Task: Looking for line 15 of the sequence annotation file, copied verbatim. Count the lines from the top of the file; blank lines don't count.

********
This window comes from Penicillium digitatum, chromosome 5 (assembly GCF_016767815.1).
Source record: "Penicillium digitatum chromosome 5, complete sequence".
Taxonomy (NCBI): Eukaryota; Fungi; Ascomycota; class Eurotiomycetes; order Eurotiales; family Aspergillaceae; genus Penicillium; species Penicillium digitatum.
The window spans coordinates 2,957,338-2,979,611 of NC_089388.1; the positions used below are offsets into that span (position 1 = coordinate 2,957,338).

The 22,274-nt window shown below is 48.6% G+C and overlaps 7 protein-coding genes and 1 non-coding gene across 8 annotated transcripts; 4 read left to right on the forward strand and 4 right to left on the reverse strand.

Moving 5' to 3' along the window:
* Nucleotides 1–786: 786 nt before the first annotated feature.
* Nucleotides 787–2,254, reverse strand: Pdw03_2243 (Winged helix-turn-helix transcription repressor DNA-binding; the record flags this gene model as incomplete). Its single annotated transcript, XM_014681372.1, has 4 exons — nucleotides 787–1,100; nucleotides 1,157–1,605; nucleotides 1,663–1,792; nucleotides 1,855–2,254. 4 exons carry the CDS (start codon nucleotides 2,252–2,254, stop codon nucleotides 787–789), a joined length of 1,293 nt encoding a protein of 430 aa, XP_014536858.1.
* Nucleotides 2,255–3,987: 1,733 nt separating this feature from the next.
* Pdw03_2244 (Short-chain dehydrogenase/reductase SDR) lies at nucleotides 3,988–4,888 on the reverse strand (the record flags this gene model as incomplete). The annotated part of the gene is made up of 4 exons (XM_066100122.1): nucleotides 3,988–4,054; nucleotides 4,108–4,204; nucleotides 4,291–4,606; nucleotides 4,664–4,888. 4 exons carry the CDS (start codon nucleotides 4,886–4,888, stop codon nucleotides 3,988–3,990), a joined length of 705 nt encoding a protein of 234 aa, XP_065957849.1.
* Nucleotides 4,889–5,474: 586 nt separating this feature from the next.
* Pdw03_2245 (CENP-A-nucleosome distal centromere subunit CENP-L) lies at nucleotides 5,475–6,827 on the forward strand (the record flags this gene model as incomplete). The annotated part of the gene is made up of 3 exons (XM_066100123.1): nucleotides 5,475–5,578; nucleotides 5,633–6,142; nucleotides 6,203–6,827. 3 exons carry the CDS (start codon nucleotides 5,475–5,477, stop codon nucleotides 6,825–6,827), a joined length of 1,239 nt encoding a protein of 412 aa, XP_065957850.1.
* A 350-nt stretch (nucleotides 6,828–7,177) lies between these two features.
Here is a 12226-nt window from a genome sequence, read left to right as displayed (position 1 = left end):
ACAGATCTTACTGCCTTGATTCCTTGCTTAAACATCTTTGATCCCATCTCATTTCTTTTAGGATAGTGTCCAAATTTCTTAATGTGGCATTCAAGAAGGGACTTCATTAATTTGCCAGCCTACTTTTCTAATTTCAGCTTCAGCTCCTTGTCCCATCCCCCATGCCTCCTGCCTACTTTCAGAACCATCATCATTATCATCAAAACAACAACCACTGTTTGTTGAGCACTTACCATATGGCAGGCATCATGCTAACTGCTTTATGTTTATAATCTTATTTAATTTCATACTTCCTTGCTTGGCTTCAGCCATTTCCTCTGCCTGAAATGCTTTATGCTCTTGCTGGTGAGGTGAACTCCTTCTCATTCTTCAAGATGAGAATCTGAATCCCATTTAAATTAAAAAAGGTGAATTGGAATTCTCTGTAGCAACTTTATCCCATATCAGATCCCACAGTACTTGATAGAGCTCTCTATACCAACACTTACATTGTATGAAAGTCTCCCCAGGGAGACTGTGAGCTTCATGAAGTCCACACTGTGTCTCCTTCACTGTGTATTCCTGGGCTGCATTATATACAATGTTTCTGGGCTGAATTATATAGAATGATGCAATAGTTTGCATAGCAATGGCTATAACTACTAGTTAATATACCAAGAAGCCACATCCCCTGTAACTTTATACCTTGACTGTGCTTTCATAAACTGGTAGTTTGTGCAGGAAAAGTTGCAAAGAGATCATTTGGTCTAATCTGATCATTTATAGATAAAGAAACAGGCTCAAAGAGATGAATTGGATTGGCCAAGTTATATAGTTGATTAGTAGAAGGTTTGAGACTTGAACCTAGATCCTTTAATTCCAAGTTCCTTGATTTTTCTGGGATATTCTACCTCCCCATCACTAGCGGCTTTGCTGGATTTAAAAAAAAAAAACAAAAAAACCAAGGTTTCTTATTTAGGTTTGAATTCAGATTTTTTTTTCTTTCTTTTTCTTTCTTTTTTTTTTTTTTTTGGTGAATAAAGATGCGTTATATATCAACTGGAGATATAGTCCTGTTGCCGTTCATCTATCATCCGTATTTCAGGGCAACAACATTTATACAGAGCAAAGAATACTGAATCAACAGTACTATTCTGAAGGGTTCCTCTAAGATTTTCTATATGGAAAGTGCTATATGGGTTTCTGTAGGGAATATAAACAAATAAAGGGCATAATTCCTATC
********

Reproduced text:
ACAGATCTTACTGCCTTGATTCCTTGCTTAAACATCTTTGATCCCATCTCATTTCTTTTAGGATAGTGTCCAAATTTCTTAATGTGGCATTCAAGAAGGGACTTCATTAATTTGCCAGCCTACTTTTCTAATTTCAGCTTCAGCTCCTTGTCCCATCCCCCATGCCTCCTGCCTACTTTCAGAACCATCATCATTATCATCAAAACAACAACCACTGTTTGTTGAGCACTTACCATATGGCAGGCATCATGCTAACTGCTTTATGTTTATAATCTTATTTAATTTCATACTTCCTTGCTTGGCTTCAGCCATTTCCTCTGCCTGAAATGCTTTATGCTCTTGCTGGTGAGGTGAACTCCTTCTCATTCTTCAAGATGAGAATCTGAATCCCATTTAAATTAAAAAAGGTGAATTGGAATTCTCTGTAGCAACTTTATCCCATATCAGATCCCACAGTACTTGATAGAGCTCTCTATACCAACACTTACATTGTATGAAAGTCTCCCCAGGGAGACTGTGAGCTTCATGAAGTCCACACTGTGTCTCCTTCACTGTGTATTCCTGGGCTGCATTATATACAATGTTTCTGGGCTGAATTATATAGAATGATGCAATAGTTTGCATAGCAATGGCTATAACTACTAGTTAATATACCAAGAAGCCACATCCCCTGTAACTTTATACCTTGACTGTGCTTTCATAAACTGGTAGTTTGTGCAGGAAAAGTTGCAAAGAGATCATTTGGTCTAATCTGATCATTTATAGATAAAGAAACAGGCTCAAAGAGATGAATTGGATTGGCCAAGTTATATAGTTGATTAGTAGAAGGTTTGAGACTTGAACCTAGATCCTTTAATTCCAAGTTCCTTGATTTTTCTGGGATATTCTACCTCCCCATCACTAGCGGCTTTGCTGGATTTAAAAAAAAAAAACAAAAAAACCAAGGTTTCTTATTTAGGTTTGAATTCAGATTTTTTTTTCTTTCTTTTTCTTTCTTTTTTTTTTTTTTTTGGTGAATAAAGATGCGTTATATATCAACTGGAGATATAGTCCTGTTGCCGTTCATCTATCATCCGTATTTCAGGGCAACAACATTTATACAGAGCAAAGAATACTGAATCAACAGTACTATTCTGAAGGGTTCCTCTAAGATTTTCTATATGGAAAGTGCTATATGGGTTTCTGTAGGGAATATAAACAAATAAAGGGCATAATTCCTATC